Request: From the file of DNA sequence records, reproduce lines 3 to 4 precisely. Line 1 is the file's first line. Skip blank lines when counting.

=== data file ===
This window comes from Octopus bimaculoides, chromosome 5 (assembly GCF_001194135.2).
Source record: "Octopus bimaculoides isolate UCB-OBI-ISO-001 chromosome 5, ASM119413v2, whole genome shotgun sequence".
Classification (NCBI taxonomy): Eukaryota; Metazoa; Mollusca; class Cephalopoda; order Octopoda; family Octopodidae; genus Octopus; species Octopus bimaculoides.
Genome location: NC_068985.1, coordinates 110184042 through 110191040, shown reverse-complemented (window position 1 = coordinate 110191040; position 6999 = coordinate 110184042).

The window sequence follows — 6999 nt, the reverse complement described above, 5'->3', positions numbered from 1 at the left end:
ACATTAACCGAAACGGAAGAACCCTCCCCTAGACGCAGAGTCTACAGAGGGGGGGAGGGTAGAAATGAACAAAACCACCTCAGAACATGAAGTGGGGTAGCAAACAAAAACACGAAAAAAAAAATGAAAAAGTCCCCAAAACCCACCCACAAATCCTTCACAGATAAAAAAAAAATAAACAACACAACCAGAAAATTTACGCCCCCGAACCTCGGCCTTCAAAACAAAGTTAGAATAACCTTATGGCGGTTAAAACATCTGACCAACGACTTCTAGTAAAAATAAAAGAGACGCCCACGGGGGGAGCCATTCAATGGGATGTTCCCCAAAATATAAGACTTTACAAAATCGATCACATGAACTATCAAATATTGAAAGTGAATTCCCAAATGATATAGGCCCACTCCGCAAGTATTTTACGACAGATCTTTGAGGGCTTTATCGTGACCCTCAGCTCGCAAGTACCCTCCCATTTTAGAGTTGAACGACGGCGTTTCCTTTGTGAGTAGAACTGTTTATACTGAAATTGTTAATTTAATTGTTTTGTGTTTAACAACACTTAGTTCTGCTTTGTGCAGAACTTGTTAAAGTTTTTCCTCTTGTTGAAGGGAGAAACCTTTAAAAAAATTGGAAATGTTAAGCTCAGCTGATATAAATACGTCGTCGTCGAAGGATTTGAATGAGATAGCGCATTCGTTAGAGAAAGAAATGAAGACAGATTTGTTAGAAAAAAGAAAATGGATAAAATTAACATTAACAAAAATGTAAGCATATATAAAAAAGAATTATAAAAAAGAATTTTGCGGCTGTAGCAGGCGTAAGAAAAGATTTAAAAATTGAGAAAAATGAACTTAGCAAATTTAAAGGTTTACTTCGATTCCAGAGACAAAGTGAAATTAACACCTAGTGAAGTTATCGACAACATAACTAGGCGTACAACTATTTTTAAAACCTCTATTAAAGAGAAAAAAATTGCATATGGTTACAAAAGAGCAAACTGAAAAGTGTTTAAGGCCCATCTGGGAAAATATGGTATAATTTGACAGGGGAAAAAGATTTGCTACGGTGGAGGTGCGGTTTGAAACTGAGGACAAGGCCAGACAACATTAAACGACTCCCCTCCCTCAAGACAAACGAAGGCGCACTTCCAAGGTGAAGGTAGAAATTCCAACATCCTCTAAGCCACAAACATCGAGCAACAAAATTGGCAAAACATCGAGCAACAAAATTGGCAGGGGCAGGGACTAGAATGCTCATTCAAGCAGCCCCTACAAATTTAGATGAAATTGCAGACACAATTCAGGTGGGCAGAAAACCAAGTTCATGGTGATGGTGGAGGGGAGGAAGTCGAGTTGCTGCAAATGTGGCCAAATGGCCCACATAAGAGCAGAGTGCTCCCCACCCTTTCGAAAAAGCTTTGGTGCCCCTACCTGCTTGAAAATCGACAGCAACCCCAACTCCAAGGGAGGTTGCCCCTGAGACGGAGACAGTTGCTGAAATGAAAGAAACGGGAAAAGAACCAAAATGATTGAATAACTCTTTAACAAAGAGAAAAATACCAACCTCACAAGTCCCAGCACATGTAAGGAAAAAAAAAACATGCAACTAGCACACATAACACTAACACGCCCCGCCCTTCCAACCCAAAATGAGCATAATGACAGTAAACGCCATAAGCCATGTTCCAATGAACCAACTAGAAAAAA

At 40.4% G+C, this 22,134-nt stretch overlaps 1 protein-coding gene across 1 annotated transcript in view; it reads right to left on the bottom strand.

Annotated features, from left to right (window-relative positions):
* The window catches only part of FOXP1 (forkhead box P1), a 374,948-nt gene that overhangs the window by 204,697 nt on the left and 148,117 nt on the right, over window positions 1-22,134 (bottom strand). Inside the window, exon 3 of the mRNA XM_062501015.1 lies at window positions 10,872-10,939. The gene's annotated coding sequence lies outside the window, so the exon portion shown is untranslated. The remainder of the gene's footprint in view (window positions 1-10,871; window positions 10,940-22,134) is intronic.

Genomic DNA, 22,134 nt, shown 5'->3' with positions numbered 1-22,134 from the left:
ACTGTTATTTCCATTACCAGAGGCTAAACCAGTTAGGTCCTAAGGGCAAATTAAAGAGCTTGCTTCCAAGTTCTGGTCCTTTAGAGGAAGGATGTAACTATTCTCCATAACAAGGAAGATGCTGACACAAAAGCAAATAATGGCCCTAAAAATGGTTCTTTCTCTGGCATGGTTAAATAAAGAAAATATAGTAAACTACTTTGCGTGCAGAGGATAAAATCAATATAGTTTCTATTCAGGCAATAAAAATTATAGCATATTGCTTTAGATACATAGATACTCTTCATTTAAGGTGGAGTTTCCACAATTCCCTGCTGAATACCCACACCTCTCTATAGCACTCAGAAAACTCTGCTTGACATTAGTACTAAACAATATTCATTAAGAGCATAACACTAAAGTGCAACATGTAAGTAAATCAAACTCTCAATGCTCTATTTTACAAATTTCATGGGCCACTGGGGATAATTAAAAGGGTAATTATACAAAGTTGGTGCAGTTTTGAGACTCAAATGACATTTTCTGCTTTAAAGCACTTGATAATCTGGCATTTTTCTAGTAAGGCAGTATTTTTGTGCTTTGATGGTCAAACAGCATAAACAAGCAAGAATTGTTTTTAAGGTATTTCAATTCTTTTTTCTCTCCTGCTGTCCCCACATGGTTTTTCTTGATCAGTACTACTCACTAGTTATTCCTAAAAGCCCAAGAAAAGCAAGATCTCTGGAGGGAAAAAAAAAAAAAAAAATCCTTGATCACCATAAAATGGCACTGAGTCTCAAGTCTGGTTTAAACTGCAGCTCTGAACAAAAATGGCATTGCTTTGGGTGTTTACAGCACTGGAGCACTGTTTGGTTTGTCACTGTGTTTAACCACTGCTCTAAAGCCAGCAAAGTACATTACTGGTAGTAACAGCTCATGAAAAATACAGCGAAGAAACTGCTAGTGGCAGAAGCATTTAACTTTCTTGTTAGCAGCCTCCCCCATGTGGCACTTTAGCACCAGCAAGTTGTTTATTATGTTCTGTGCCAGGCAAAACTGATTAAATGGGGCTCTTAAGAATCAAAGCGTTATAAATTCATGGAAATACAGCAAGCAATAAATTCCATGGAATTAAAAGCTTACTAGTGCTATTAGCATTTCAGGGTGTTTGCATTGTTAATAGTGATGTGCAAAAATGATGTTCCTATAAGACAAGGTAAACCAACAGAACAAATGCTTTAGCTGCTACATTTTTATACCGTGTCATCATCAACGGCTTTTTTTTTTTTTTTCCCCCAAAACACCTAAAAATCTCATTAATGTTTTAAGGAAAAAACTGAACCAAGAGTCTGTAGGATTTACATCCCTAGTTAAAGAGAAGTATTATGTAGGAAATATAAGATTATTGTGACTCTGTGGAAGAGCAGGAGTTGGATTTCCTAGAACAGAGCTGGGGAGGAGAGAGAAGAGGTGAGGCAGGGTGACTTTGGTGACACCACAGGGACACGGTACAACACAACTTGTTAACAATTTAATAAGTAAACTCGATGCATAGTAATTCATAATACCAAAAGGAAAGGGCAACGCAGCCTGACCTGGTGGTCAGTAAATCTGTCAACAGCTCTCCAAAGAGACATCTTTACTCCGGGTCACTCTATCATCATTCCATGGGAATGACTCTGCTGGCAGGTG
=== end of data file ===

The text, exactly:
Classification (NCBI taxonomy): Eukaryota; Metazoa; Mollusca; class Cephalopoda; order Octopoda; family Octopodidae; genus Octopus; species Octopus bimaculoides.
Genome location: NC_068985.1, coordinates 110184042 through 110191040, shown reverse-complemented (window position 1 = coordinate 110191040; position 6999 = coordinate 110184042).